Prickleberry Sourdough are only a new bakery (although Oskar grew up in a cake bakery on Ackland Street) and have done very well for themselves with their new store opining in a little over a month in Mair Street (just in case anyone is going through Ballarat or lives locally) and given the taste of the breads we ate throughout the day, if you can visit I highly recommend it. They have a Facebook page if you’re on Facebook too –https://www.facebook.com/prickleberrysourdough

I love my early mornings… And more (of course).

I really do! I can’t believe I’m even saying this but I simply adore my early mornings. 😀 As long as they’re not interrupted by small people wanting food/water/Daddy (so go and annoy HIM then 😉 ) and everything else under the sun. Those mornings are a little less lovable. Don’t get me wrong, I love my kids but those early mornings are my sacred time of waking up my brain and then cramming it chock-a-block full of information for the day. It’s much harder to do that with the constant interruptions of little people. 😉 Continue reading

In preparation for Easter

Not quite figured out the connection between rabbits and eggs yet but we’ll get there.

Easter here is going to be an interesting affair. We heavily restrict sugar in our house as even the smallest amount causes incredible silliness and misbehaving in both Jasper and Allegra. For example, a 1/6th of a bounty bar and a single bakery biscuit each last week created an awful afternoon of two children who basically spent their time swinging from the rafters. Continue reading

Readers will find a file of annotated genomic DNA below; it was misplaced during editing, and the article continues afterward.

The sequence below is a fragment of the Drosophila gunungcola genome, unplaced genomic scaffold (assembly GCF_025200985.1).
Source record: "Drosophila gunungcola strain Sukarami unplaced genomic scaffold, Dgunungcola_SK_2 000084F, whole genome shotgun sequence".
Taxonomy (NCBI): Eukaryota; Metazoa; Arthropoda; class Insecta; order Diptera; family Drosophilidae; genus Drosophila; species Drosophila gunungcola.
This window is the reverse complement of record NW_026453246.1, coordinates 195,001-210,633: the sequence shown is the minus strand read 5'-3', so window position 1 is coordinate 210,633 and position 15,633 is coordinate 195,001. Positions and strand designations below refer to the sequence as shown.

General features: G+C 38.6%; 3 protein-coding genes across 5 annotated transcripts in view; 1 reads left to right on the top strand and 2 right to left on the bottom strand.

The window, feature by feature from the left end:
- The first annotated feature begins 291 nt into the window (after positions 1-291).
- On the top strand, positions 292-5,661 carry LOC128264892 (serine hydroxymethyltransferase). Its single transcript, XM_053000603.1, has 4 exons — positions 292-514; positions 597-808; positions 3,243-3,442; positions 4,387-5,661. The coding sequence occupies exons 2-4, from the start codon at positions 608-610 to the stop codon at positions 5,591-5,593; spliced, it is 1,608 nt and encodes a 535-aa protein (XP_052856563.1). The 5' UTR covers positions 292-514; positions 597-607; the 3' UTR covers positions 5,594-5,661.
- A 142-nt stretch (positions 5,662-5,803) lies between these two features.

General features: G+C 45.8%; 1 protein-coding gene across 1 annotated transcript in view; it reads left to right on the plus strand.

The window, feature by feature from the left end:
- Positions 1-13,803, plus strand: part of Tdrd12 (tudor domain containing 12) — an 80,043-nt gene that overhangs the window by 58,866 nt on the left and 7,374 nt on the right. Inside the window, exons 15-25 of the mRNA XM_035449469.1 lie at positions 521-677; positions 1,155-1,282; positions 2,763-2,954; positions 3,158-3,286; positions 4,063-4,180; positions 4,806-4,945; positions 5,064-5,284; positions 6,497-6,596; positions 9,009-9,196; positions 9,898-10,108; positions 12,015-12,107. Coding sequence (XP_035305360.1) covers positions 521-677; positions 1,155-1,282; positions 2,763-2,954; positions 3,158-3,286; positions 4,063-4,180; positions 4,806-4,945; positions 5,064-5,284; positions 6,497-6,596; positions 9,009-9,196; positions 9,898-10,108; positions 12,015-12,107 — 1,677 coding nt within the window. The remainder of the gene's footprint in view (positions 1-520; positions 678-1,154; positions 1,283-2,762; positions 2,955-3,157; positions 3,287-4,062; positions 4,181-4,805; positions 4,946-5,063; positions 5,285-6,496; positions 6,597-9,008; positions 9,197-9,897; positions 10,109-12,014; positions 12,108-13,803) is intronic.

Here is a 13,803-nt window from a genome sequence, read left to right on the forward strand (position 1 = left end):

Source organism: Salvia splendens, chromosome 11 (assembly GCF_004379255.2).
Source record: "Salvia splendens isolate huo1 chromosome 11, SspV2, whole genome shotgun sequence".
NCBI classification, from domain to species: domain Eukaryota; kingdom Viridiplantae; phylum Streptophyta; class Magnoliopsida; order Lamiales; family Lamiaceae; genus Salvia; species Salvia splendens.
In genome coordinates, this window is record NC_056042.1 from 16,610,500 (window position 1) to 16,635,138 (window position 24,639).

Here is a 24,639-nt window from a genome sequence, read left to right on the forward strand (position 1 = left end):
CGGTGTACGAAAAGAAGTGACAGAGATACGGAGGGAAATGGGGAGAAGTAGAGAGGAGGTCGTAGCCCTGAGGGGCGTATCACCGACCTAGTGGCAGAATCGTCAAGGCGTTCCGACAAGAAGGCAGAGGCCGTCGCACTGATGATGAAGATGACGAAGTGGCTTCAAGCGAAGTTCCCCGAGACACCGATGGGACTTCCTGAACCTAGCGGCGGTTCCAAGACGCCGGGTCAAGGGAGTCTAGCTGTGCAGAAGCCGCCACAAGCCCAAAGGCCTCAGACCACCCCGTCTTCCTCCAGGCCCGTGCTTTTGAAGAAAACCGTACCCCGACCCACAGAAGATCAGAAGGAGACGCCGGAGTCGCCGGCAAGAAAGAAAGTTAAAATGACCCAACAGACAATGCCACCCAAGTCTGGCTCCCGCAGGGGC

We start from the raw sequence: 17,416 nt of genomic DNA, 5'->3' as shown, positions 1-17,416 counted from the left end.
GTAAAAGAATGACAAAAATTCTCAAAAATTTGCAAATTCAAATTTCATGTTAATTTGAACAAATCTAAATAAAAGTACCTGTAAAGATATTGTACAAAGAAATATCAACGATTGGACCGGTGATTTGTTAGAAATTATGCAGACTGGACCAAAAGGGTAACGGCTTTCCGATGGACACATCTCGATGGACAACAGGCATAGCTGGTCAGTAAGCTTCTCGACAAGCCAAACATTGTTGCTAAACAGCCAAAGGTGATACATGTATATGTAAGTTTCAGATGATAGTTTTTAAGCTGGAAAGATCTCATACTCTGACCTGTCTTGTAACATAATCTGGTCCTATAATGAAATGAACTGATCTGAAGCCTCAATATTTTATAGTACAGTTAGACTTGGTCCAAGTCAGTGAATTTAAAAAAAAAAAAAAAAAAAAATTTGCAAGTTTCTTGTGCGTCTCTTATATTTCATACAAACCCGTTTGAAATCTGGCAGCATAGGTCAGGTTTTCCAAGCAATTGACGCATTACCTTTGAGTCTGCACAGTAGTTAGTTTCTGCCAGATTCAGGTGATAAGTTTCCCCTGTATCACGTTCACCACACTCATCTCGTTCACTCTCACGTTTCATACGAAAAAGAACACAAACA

Re-education

I’ve not achieved much the last few days. It’s frustrating. I have however been learning. Learning about the olden days. I’ve been watching a wonderful series called Edwardian Farm. It’s where 2 archaeologists and a historian live the life of Edwardian age farmers in Devon England for 12 months. It’s been fascinating! I can’t call it anything but highly educational for someone like me and my old brain box is ticking at high speed. I want to make a barrel smoker, I want to raise pigs, I want to try some of the recipes they made I want to try try try and then try some more. 😀 I found so much of the series quite sad too. The Edwardian Era was the beginning of the end of horses on farms, the beginning of more and more mechanised work being done and also the beginning of more reliance on oil. The Industrial revolution had brought in the use of steam power through the Victorian Era but more and more the Edwardian Era saw this mechanisation filtering through to the small farmers and landholders, not just those with money.